Warbirds from the past<br>put on big show in Valle
Those were the words of John Williams Sunday afternoon after climbing down from a fighter plane at the fifth annual High Country Warbirds Air Display in Valle. Williams, visiting the area from Honolulu, had just gone on an orientation flight.
John Williams of Honolulu, Hawaii, climbs down from a plane he rode in during the High Country Warbirds Air Display. Orientation rides are offered to air-show patrons each year.
"We did those spins up there and it felt like I was weightless," Williams said. "I felt a little green on the fourth spin."
For those on the ground, watching the variety of military aircraft zoom by was also exciting. Many of the pilots flew their planes at thrilling angles and close to the ground as if they were re-creating a dogfight from World War II days.
This year’s show at the Air Museum Planes of Fame drew a sizeable crowd on Saturday with fewer on Sunday. The museum’s general manager, Bob Reed, said it was a good year.
"We’re way past last year," Reed said, referring to the number of air show patrons. "If they keep coming, we’ll keep doing air shows."
The future of the air display appears bright with Reed always coming up with ideas to increase the number of visitors. Reed said the annual show will continue to be staged on the same weekend in June.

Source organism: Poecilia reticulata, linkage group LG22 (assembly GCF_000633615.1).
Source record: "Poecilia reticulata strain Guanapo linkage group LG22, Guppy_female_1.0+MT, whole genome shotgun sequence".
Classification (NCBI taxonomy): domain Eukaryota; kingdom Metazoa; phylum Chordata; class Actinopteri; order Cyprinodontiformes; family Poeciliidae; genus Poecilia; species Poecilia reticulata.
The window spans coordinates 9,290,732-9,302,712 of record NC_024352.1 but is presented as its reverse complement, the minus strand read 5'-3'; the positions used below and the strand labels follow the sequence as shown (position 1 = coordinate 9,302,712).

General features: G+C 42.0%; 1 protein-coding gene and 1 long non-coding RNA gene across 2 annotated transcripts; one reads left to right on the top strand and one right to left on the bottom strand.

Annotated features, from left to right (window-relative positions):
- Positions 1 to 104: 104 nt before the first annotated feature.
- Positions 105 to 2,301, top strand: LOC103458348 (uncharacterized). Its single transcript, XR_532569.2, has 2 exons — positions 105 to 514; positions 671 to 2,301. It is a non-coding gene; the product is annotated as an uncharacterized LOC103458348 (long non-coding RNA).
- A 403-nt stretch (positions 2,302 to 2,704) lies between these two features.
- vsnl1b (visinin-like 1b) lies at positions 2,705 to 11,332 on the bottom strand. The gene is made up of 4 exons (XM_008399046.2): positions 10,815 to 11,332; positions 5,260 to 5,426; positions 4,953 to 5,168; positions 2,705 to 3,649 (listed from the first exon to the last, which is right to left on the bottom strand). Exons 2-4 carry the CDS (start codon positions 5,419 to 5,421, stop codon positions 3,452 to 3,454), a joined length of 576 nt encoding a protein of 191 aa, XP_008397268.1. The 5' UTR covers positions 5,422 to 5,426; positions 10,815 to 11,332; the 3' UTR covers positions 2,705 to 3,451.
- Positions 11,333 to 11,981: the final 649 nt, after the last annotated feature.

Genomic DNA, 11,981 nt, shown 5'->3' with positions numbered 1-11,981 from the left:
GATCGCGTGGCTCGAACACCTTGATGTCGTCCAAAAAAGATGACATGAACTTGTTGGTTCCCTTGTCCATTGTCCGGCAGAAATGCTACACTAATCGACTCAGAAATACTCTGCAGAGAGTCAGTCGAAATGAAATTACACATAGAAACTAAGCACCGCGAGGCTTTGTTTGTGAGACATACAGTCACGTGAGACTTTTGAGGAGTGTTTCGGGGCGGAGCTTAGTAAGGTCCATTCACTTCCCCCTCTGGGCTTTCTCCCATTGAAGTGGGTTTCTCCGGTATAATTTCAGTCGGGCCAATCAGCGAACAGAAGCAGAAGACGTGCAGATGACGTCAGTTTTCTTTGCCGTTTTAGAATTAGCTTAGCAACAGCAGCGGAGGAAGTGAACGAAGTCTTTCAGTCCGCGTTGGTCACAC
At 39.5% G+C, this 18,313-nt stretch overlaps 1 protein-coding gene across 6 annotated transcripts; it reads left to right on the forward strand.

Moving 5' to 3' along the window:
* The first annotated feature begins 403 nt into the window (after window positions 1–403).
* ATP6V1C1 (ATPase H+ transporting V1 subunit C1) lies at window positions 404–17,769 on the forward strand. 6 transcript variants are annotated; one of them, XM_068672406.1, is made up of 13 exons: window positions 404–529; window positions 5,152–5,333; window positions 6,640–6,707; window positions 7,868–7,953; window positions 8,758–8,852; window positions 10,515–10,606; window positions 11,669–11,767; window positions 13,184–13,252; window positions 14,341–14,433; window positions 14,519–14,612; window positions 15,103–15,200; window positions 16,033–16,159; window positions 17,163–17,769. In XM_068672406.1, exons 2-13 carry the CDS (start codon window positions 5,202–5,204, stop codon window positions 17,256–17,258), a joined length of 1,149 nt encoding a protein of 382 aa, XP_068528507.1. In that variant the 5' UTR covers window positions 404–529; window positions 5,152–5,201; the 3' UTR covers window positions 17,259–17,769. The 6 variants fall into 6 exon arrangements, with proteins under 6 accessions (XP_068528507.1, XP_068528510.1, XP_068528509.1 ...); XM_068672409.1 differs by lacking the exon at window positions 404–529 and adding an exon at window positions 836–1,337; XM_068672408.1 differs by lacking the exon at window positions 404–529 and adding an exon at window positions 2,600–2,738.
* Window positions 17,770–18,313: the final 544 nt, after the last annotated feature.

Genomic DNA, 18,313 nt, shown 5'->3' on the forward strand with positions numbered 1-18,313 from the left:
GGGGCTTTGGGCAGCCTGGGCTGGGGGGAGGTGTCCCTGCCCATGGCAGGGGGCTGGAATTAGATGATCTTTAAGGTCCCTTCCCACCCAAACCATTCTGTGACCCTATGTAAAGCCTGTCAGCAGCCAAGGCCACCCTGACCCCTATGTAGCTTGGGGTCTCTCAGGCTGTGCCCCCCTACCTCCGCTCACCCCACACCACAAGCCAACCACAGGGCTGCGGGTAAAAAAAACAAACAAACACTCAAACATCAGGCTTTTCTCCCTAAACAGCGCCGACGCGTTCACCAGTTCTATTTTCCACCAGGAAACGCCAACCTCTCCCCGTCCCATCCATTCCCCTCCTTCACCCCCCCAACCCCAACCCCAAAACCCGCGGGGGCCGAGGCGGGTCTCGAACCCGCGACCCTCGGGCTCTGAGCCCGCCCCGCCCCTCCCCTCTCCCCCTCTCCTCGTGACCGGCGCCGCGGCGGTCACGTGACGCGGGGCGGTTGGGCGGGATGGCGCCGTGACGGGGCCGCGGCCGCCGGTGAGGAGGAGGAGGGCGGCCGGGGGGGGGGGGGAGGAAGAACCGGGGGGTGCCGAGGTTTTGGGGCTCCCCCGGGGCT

"As we grow and coordinate more with others, what we’re hoping to do is get a shuttle service for people who want to come in," Reed said.
The Grand Canyon Inn in Valle fills up with visitors during the air display weekend, Reed said, and he would like to see a shuttle transport tourists from other lodging in the area.
"It’s something we as a community can all work together on and turn into something special," Reed said.
There are various groups already hooked up with the air show each year. The Valle-Wood Volunteer Fire Department holds a pancake breakfast, the Experimental Aircraft Association chapter out of Flagstaff barbecues hamburgers and hot dogs, the RC Flying Club out of Page does model airplane demonstrations and the Planes of Fame Radio Club was on hand.
There were a handful of vendors selling aviation-related items, ranging from 50-cent Styrofoam planes to pricier items like clocks. There were also T-shirts, hats, jewelry and one vendor even had dozens of old aviation-related books.
But the big draw for the air show are the planes. Even the "enemy," doing a fly-by in an old Japanese Mitsubishi Zero, drew gasps from those on the ground.
Many also enjoyed the Planes of Fame's museum itself, which now has its new hanger completely open.